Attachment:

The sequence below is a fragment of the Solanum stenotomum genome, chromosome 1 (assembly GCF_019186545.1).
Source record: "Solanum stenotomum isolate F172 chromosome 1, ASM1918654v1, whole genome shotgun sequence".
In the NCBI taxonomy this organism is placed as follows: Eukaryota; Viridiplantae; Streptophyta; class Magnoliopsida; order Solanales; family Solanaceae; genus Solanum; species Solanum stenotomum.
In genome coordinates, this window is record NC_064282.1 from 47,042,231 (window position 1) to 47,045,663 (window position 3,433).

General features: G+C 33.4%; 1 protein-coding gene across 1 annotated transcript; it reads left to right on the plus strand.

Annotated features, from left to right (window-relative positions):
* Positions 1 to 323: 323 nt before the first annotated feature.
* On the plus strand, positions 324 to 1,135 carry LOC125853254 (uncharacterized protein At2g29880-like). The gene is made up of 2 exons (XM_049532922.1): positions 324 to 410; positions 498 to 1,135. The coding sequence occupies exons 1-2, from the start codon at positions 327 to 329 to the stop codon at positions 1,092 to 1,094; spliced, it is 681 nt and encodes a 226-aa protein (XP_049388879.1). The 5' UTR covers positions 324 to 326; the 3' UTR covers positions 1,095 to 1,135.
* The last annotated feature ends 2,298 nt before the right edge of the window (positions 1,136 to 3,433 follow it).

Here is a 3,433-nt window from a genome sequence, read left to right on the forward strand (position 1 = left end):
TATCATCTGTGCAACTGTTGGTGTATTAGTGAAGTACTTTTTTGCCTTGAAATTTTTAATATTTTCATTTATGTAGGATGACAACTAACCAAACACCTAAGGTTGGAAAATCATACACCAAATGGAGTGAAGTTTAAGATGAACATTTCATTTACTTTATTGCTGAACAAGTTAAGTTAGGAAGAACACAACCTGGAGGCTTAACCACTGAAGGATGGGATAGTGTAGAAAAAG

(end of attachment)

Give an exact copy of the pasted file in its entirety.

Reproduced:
The sequence below is a fragment of the Solanum stenotomum genome, chromosome 1 (assembly GCF_019186545.1).
Source record: "Solanum stenotomum isolate F172 chromosome 1, ASM1918654v1, whole genome shotgun sequence".
In the NCBI taxonomy this organism is placed as follows: Eukaryota; Viridiplantae; Streptophyta; class Magnoliopsida; order Solanales; family Solanaceae; genus Solanum; species Solanum stenotomum.
In genome coordinates, this window is record NC_064282.1 from 47,042,231 (window position 1) to 47,045,663 (window position 3,433).

General features: G+C 33.4%; 1 protein-coding gene across 1 annotated transcript; it reads left to right on the plus strand.

Annotated features, from left to right (window-relative positions):
* Positions 1 to 323: 323 nt before the first annotated feature.
* On the plus strand, positions 324 to 1,135 carry LOC125853254 (uncharacterized protein At2g29880-like). The gene is made up of 2 exons (XM_049532922.1): positions 324 to 410; positions 498 to 1,135. The coding sequence occupies exons 1-2, from the start codon at positions 327 to 329 to the stop codon at positions 1,092 to 1,094; spliced, it is 681 nt and encodes a 226-aa protein (XP_049388879.1). The 5' UTR covers positions 324 to 326; the 3' UTR covers positions 1,095 to 1,135.
* The last annotated feature ends 2,298 nt before the right edge of the window (positions 1,136 to 3,433 follow it).

Here is a 3,433-nt window from a genome sequence, read left to right on the forward strand (position 1 = left end):
TATCATCTGTGCAACTGTTGGTGTATTAGTGAAGTACTTTTTTGCCTTGAAATTTTTAATATTTTCATTTATGTAGGATGACAACTAACCAAACACCTAAGGTTGGAAAATCATACACCAAATGGAGTGAAGTTTAAGATGAACATTTCATTTACTTTATTGCTGAACAAGTTAAGTTAGGAAGAACACAACCTGGAGGCTTAACCACTGAAGGATGGGATAGTGTAGAAAAAG